Shredding cardboard boxes and other packaging makes them easier to compost. Cardboard is a great source of carbon-rich materials for your compost pile. Almost all paper products can be composted with a few exceptions, but not all cardboard. Here’s what you need to know about the various types of cardboard packaging out there to make sure it gets used well!

1 . The Different Types of Cardboard Boxes Out There: Non-recyclable or Recyclable?

In most cases, whether a box is recyclable depends on where you live (in which case, check out the recycling guide for your area here ).  For instance, if you’re in Long Island, New York , check the “Is it Recyclable?” box in the right column for more information. There are certainly exceptions, but remember a few of these basic rules, and you’ll be on your way to composting cardboard!

2. What Types of Cardboard Are Non-recyclable?

Not all cardboard is recyclable, so if you’re unsure where it goes, check out Earth911’s recycling database or call your city or town’s recycling hotline (usually found on their website). Also, not all cardboard is recyclable, including Carbon paper: Almost all carbon paper will have traces of lead, making them hazardous waste. So don’t try to recycle this as there aren’t any facilities that recycle or dispose of it in an environmentally safe way.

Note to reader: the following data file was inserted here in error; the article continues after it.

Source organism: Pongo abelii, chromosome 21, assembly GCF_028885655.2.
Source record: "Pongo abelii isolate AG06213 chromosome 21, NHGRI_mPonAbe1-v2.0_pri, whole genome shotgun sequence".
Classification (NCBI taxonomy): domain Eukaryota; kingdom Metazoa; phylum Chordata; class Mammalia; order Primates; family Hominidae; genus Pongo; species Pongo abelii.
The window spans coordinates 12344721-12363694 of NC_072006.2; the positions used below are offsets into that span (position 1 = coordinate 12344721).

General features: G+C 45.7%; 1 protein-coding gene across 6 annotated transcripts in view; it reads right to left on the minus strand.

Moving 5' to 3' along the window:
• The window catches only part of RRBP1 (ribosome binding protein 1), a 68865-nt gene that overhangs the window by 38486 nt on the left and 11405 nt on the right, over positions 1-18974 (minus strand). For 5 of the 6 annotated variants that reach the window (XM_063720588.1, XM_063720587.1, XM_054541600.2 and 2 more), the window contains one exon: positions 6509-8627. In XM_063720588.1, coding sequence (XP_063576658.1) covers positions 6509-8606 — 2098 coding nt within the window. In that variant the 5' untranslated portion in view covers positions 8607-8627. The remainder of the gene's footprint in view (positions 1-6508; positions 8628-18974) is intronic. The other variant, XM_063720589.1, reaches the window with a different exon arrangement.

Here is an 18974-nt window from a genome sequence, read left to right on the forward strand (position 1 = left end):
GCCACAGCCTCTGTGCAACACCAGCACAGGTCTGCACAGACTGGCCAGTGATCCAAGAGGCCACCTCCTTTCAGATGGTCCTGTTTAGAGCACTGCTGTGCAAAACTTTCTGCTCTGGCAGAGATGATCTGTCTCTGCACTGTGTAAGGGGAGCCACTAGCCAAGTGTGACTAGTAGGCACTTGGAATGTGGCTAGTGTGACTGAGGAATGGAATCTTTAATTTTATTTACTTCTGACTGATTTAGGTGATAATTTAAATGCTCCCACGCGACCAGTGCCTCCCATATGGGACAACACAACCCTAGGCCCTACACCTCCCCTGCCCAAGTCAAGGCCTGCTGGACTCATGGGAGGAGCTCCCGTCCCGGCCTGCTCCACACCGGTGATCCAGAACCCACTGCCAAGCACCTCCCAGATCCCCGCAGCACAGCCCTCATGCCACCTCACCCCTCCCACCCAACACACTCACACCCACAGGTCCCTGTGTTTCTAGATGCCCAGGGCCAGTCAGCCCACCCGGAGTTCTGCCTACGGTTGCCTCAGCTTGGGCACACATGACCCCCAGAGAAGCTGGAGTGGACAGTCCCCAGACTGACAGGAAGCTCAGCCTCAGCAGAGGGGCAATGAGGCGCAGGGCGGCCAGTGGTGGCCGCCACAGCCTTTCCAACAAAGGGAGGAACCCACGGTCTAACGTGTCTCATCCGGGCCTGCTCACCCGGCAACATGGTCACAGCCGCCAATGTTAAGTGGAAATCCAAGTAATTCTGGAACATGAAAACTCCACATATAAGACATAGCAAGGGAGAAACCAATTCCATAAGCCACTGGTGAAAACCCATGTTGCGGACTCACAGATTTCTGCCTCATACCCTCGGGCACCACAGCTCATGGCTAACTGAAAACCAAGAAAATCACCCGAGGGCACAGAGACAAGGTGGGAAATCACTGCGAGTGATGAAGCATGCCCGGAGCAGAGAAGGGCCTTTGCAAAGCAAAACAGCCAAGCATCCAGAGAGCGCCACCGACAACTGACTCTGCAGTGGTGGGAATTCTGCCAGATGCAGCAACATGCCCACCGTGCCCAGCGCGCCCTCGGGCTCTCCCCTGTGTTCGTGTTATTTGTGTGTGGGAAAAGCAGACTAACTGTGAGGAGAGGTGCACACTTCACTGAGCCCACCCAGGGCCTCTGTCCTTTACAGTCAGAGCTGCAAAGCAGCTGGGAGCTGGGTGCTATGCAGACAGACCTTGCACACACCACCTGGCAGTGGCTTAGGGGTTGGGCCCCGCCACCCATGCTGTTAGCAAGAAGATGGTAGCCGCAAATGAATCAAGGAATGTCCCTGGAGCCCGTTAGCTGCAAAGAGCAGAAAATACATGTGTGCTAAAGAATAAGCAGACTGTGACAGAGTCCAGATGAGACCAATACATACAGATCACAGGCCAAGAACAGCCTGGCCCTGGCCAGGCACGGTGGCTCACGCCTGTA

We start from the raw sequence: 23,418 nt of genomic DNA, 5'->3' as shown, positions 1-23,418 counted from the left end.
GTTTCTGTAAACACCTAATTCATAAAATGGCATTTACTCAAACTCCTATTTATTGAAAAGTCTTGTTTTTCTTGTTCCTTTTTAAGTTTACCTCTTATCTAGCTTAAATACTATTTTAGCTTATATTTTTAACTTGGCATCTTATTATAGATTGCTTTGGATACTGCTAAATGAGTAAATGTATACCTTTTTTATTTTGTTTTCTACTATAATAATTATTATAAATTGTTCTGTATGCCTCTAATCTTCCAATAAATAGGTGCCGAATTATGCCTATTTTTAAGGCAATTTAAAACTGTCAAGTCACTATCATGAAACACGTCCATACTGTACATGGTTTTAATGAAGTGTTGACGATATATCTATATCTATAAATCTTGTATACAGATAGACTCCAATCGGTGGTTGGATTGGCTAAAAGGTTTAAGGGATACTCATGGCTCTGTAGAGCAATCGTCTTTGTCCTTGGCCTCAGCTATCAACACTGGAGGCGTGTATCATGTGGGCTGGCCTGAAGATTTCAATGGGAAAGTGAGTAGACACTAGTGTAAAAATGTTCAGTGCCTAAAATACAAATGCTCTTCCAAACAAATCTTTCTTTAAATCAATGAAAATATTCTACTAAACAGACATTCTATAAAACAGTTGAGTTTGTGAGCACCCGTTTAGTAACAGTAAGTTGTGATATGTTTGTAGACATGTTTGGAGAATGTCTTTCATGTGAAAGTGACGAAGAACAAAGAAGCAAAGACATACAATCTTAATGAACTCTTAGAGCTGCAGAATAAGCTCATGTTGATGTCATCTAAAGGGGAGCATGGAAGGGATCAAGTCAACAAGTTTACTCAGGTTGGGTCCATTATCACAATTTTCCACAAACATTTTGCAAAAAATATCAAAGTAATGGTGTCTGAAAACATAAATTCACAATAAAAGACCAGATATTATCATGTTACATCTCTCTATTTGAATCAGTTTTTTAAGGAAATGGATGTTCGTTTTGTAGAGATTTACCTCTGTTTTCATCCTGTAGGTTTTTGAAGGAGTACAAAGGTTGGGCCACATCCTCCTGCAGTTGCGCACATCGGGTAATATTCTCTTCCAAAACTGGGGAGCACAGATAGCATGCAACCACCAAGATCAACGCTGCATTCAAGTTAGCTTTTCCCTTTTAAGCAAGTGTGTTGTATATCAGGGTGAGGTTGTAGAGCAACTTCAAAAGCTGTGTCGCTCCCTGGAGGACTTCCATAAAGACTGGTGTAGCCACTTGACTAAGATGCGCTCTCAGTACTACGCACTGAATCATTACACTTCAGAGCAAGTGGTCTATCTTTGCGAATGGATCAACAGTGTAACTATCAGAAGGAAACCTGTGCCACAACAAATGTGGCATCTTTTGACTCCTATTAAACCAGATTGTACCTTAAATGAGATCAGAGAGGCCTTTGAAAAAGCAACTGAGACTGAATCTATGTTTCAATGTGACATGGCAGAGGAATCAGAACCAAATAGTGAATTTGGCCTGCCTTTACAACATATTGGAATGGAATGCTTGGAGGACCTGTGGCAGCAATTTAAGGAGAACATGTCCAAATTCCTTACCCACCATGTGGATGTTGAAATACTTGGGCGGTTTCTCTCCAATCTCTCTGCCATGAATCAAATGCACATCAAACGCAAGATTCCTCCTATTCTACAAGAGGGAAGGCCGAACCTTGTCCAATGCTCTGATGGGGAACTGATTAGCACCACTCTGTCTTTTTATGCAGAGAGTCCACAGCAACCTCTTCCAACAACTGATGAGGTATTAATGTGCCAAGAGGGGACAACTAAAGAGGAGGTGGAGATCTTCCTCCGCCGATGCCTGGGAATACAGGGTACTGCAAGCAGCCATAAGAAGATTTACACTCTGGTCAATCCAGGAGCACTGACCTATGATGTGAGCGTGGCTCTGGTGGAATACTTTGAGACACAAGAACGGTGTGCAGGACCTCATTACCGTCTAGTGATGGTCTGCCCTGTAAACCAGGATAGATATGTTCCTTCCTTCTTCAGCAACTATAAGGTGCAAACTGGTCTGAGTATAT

Carbon Board  Is Recyclable

3. What Types of Cardboard Are Recyclable?

The recyclable cardboard types include White or colored cardboard boxes (depending on location), Cereal boxes (if unassembled and flaps have been removed), Frozen food containers if they don’t contain any metal, plastic, or rubber. Labeling/ plastered packaging for foods is okay. Clean pizza boxes with no “wax” coating aren’t recyclable.  Check out this post for more information. Waxed cardboard like those from milk cartons and juice containers are not recyclable, sorry!

Can Pizza Boxes Be Composted?

Plastics, paper, and cardboard are accepted for composting. However, compost materials should be clean and dry before they are added to the compost pile. For example, paper items that have wet or greasy food on them cannot be composted with your compost pile because these items might attract rodents and pests.

You can shred your own cardboard boxes by using a hand crank paper shredder. You can also take unwanted bills, junk mail, cereal boxes (cut along the side seams), etc., to businesses like Staples or FedEx Office, commonly referred to as “shredding services.” These businesses will fold the material into ¼-inch strips, so it is easier to store in containers until you’re ready to use it as mulch or add it to your compost pile.


I hope this article has been beneficial for learning how to shred cardboard for compost. Thank you and have a nice day!